Throughout your life you have been making decisions that influence how long you are likely to live. If you took up smoking at age 12 and never quit, your life expectancy is likely to decline. On the other hand, if you exercise regularly and watch your weight, your life expectancy may increase. As you grow older, all of your life decisions are likely to have an impact one way or another. Of course, you read about the 105-year-old who swears drinking whiskey is the secret to long life[i]but that just proves the point. The risk of making a lifetime of choices is living longer or shorter than you expected.
Social Security can be many things, but one of them is longevity insurance. The Social Security Administration allows you, within reason, to choose when you start to collect benefits. Start early and you receive lower benefits. Wait to collect and you receive more. Although this is simple enough in theory, the actual amount received is a function of actuarial tables and change based on the amount you contribute, what year you were born, and what age you choose to start collecting benefits.
A detailed example can be found on the Social Security Administration’s site: https://www.ssa.gov/planners/retire/1960.html
As an example, if your full retirement age is 67, your Social Security benefit is reduced by:
- About 30 percent if you start collecting at age 62.
- About 25 percent if you start collecting at age 63.
- About 20 percent if you start collecting at age 64.
- About 13.3 percent if you start collecting at age 65.
- About 6.7 percent if you start collecting at age 66.
After age 67 the rate increases until you reach the age of 70 when it flattens out.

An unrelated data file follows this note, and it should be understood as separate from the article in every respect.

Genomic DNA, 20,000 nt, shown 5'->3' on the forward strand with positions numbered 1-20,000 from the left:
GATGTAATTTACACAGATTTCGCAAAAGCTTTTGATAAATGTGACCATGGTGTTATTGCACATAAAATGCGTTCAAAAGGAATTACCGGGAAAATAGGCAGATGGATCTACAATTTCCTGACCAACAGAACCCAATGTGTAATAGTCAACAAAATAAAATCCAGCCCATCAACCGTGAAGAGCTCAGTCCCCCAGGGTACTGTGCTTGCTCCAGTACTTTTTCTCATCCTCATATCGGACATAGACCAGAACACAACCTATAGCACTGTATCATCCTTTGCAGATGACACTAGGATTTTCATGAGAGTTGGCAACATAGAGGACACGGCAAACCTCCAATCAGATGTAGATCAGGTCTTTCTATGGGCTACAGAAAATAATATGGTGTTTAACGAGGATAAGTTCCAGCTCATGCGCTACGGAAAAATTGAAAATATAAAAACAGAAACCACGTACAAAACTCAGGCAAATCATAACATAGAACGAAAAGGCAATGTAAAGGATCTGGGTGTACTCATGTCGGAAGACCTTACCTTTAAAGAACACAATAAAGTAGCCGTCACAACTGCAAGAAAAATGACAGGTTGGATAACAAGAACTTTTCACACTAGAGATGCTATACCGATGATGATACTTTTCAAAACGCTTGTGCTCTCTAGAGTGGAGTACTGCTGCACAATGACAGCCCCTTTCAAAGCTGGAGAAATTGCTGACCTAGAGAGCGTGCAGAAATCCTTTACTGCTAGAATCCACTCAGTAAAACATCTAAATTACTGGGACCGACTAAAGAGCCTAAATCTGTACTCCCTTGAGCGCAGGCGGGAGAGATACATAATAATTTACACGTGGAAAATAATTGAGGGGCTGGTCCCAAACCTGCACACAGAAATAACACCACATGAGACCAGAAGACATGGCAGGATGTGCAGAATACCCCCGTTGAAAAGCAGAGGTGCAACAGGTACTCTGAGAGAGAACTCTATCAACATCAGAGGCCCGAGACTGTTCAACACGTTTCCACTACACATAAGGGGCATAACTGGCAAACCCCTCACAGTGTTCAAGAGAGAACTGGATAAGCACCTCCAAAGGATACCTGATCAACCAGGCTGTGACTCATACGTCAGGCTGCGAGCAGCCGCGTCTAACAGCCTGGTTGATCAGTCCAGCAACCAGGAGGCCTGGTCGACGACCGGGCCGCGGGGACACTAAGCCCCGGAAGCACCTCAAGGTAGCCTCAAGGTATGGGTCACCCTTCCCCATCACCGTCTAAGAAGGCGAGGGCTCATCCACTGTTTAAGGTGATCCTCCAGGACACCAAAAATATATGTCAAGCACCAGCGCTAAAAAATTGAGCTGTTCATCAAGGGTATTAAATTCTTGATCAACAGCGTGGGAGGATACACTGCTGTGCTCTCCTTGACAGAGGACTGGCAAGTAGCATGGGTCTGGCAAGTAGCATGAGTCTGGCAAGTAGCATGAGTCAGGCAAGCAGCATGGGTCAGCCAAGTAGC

Since there is no way to know precisely how long you are going to live, how do you make a rational decision? These days, more and more people age 60 and older are remaining in the workforce. In fact, according to the Bureau of Labor Statistics, more than half of those between the ages of 60 and 64 were working at least part time in 2017. Among those 65 to 69, almost one-third were still working.
Employment does affect your benefits. In 2018, (and the amount will change each year) if you earn more than $17,040 and have not reached full retirement age, the Social Security administration will deduct $1 for every $2 you earn above that threshold. If you earn more than $45,360 the deduction will increase to $1 for every $3 you are paid. Once you reach your full retirement age, you may earn as much as you want and still collect your full benefits.
Each year the Social Security Administration reviews the records of Social Security recipients who work. If the most recent year was one of your 35 highest-earning years (adjusted for inflation), the administration recalculates the monthly benefit upwards.
Consequently, one way to net it out is to assess your general health and your prospects for remaining employed until you reach the age of 70. The following chart illustrates the point neatly.
The social security administration recommends starting the application process 4 months before you choose to start collecting benefits. Since social security is a stream of payments that will not stop throughout your life, you can hedge your bet that you can drink whiskey everyday and live until 105 by starting to collect at the right time. As Psalm 90:12 says
“Teach us to number our days, that we may gain a heart of wisdom.”
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